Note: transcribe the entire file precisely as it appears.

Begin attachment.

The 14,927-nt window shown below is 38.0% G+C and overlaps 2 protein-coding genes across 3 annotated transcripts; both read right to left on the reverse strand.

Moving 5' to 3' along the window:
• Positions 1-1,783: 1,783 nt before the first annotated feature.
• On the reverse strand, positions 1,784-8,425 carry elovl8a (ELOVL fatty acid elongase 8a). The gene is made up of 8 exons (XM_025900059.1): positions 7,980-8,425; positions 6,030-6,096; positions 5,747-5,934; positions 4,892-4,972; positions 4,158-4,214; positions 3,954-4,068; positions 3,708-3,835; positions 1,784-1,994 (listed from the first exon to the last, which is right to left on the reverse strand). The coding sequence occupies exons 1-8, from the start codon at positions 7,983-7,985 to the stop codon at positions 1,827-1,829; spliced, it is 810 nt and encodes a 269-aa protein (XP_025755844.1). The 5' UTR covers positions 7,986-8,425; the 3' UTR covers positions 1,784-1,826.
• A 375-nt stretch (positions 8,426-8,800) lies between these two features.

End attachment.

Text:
The 14,927-nt window shown below is 38.0% G+C and overlaps 2 protein-coding genes across 3 annotated transcripts; both read right to left on the reverse strand.

Moving 5' to 3' along the window:
• Positions 1-1,783: 1,783 nt before the first annotated feature.
• On the reverse strand, positions 1,784-8,425 carry elovl8a (ELOVL fatty acid elongase 8a). The gene is made up of 8 exons (XM_025900059.1): positions 7,980-8,425; positions 6,030-6,096; positions 5,747-5,934; positions 4,892-4,972; positions 4,158-4,214; positions 3,954-4,068; positions 3,708-3,835; positions 1,784-1,994 (listed from the first exon to the last, which is right to left on the reverse strand). The coding sequence occupies exons 1-8, from the start codon at positions 7,983-7,985 to the stop codon at positions 1,827-1,829; spliced, it is 810 nt and encodes a 269-aa protein (XP_025755844.1). The 5' UTR covers positions 7,986-8,425; the 3' UTR covers positions 1,784-1,826.
• A 375-nt stretch (positions 8,426-8,800) lies between these two features.